What are the current guidelines for sperm donation age limits?

Most major medical organizations do not define strict limits for sperm donation by age. But general recommendations include:

  • American Society for Reproductive Medicine: Sperm donors should generally not exceed age 40.
  • British Fertility Society: Suggests upper age limit from 41-45 years.
  • Canadian standards: Recommends sperm donors under age 40.
  • UK National Gamete Donation Trust: Maximum age of 45 years for sperm donors.

So while 40-45 years is commonly cited as the upper limit for donors, most guidelines do not have definitive hard cutoffs. Older potential donors may still be screened and accepted on a case-by-case basis.

Are there any regulations against using sperm from older donors?

There are currently no laws or regulations prohibiting the use of sperm from older donors, including men over age 70. As long as the man can still produce sperm, there are no legal barriers against using advanced age sperm.

However, the ethics of using older sperm have been questioned. The increased risks to offspring are seen by some as grounds to set stricter age thresholds for donors. But others argue this represents age discrimination. They contend prospective parents should have the right to use willing donors of any age.

Most countries still take the former view, limiting donor ages. But the lack of definitive legal limits leaves the door open for those willing to use older sperm.

How can a 70 year old man have his sperm tested for donation suitability?

A man over 70 interested in donating sperm should undergo standard semen analysis and genetic testing to assess suitability, including:

Semen analysis

Also called a sperm count test, this provides information on:

  • Sperm concentration
  • Motility and morphology
  • Seminal fluid volume and pH

If semen quality is poor, sperm may still be usable but require specialized fertility treatment like IVF or ICSI.

Sperm DNA fragmentation analysis

This test identifies sperm with damaged DNA. High DNA damage can impair fertility and embryo development.

Genetic screening

Karyotype and genetic carrier screening ensures sperm are free of chromosomal issues or inherited conditions.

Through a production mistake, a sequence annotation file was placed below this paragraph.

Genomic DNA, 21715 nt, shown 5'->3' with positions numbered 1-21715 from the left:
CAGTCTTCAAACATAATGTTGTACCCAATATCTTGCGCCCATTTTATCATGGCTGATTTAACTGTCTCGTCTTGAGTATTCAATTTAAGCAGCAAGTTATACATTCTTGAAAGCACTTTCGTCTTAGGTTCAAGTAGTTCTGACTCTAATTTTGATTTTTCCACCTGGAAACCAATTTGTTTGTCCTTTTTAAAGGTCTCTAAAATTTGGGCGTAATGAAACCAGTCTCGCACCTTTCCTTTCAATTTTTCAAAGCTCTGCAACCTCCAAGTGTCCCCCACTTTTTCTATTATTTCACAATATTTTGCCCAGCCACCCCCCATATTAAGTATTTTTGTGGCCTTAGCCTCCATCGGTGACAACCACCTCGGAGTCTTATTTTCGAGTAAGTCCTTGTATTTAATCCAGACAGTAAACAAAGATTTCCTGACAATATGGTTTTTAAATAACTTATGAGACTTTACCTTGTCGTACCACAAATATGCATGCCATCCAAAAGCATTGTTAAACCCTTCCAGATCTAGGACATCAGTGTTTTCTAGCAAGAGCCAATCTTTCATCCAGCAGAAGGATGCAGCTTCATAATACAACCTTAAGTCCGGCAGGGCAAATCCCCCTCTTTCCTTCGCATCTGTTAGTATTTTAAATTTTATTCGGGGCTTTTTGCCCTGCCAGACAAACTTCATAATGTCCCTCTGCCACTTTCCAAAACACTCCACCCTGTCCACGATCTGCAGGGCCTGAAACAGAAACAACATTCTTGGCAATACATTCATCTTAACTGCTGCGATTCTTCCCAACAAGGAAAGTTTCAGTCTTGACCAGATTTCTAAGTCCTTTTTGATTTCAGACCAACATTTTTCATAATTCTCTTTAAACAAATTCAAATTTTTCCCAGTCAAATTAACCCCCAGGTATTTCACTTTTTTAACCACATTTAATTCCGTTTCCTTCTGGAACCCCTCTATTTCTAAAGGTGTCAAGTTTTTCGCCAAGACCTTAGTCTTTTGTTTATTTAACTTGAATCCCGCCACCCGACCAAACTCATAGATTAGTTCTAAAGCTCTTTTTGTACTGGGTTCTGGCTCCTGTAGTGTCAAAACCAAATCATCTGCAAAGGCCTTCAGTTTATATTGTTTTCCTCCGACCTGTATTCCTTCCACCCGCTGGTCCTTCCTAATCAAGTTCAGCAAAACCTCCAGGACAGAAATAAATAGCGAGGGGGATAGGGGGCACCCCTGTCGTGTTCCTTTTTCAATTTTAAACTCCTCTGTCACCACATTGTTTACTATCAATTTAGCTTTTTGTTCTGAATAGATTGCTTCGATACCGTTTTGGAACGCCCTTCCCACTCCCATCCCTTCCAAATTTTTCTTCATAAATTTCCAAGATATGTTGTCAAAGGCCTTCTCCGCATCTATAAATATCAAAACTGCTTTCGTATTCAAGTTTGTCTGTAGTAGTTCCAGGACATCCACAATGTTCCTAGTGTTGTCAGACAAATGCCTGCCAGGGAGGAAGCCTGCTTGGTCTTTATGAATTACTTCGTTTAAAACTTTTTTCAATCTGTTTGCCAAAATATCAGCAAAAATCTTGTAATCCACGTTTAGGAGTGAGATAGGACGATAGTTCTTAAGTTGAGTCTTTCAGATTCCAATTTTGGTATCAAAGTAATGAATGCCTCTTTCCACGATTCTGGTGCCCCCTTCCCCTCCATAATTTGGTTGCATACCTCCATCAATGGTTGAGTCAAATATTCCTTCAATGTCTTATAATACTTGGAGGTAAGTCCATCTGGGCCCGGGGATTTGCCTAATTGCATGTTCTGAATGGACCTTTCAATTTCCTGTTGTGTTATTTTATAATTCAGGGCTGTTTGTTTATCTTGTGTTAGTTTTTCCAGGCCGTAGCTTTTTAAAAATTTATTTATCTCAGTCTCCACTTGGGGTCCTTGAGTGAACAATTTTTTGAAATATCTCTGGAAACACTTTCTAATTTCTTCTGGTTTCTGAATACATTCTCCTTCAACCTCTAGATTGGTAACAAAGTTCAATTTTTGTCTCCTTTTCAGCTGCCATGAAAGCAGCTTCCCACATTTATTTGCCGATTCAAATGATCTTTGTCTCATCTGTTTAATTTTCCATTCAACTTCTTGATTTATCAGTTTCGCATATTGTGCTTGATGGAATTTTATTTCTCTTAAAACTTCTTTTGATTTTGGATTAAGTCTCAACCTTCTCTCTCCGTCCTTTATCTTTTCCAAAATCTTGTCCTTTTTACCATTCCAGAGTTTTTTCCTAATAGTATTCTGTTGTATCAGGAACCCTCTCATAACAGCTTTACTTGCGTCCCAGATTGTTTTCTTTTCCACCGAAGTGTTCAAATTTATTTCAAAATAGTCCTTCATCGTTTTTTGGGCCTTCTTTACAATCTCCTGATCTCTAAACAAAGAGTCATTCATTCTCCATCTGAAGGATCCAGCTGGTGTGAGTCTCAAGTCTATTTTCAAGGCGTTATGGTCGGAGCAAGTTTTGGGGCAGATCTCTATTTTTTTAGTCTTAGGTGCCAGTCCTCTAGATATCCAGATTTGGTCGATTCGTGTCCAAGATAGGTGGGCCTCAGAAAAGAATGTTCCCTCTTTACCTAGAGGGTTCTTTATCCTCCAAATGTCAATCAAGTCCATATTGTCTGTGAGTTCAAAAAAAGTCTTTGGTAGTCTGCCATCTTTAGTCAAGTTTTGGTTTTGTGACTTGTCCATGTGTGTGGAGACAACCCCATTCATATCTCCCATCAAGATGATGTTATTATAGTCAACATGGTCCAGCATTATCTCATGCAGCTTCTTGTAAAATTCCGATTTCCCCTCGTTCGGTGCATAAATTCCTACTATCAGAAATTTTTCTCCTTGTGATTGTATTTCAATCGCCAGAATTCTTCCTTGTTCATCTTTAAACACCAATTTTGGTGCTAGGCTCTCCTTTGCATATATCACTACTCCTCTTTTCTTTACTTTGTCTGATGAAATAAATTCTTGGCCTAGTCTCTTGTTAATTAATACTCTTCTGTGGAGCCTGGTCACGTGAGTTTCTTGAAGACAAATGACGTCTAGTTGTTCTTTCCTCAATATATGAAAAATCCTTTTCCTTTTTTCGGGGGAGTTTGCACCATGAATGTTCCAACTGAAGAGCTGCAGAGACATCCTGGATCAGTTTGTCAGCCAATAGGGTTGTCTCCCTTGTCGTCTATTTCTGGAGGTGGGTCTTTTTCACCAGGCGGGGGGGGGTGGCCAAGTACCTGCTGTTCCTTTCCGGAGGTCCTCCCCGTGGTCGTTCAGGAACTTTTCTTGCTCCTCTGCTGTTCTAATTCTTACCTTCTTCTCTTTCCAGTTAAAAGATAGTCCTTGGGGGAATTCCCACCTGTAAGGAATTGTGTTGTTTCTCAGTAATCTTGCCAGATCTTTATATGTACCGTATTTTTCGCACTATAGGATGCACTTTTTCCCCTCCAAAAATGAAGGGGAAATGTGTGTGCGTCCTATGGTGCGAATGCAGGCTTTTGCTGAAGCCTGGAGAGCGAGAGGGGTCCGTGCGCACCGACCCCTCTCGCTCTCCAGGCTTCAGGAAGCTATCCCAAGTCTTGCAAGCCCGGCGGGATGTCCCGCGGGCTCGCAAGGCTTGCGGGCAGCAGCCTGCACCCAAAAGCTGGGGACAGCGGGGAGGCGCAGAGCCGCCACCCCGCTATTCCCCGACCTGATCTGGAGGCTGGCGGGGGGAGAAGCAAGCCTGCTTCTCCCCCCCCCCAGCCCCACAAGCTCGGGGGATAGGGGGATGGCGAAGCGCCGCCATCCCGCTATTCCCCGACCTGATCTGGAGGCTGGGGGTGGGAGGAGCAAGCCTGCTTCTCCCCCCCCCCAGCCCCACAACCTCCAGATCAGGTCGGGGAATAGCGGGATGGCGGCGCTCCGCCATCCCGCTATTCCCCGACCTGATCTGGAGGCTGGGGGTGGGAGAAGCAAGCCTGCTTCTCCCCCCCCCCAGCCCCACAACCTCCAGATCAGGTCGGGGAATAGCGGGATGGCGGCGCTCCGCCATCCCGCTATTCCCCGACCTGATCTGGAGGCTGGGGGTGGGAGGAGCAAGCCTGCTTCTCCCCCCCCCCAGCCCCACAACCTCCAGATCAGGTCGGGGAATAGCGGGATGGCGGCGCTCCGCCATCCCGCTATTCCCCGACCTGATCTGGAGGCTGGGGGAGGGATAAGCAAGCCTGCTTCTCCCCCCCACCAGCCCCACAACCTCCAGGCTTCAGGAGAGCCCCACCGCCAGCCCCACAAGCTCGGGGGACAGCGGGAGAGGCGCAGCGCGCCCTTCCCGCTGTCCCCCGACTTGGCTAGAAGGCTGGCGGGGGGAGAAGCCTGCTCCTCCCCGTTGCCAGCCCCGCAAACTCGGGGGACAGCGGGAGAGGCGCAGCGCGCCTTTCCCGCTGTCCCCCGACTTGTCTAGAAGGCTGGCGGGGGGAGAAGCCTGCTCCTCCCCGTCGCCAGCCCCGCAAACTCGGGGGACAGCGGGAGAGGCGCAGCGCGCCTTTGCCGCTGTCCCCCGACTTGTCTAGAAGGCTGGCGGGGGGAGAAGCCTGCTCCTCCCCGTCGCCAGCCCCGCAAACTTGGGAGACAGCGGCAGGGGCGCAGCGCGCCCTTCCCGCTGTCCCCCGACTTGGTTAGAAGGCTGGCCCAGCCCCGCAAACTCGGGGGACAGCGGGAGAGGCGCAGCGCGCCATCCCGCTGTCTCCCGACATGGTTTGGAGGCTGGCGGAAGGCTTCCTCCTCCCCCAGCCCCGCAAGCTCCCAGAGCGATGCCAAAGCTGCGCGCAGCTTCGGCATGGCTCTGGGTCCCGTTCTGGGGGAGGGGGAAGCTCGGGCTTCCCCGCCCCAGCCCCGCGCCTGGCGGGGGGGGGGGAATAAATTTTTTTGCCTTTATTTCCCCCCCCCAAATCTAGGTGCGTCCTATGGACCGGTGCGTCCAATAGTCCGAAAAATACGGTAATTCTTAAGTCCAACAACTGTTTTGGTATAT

Fertility consultation

A fertility or andrology specialist can review test results, medical history, and advise on any risks related to age.

If screening is normal, sperm from a healthy 70+ year old can potentially still be suitable for donation. Recipients just need to be counselled on and accept the increased age-related risks.

What are some examples of men fathering children in their 60s, 70s, or 80s?

Though rare, there are certainly examples of elderly men successfully conceiving children long after standard retirement age:

  • In 2019, a 74-year old Indian man and his 46-year-old wife had a child using the man’s sperm and an egg donor.
  • Actor Anthony Quinn fathered several children in his 60s and 70s, having kids with three different partners between ages 64-81.
  • A Nigerian man named Nanjappa claimed he fathered a child at age 94 years old with a much younger wife.
  • In the 1990s, a British man named Les Colley had children at ages 62, 68 and an alleged child at 92.

These extreme examples demonstrate that while exceptional, conceiving children naturally at advanced ages is possible for some men. This offers proof that very elderly sperm donation, while risky, could still potentially lead to successful pregnancies.

What fertility treatments can assist with using sperm from older men?

Due to lower sperm count and motility, sperm from older donors often requires use of assisted reproductive technology (ART) to achieve pregnancy. Options include:


Intrauterine insemination (IUI) places sperm directly into the uterus using a catheter. This increases pregnancy rates compared to natural conception.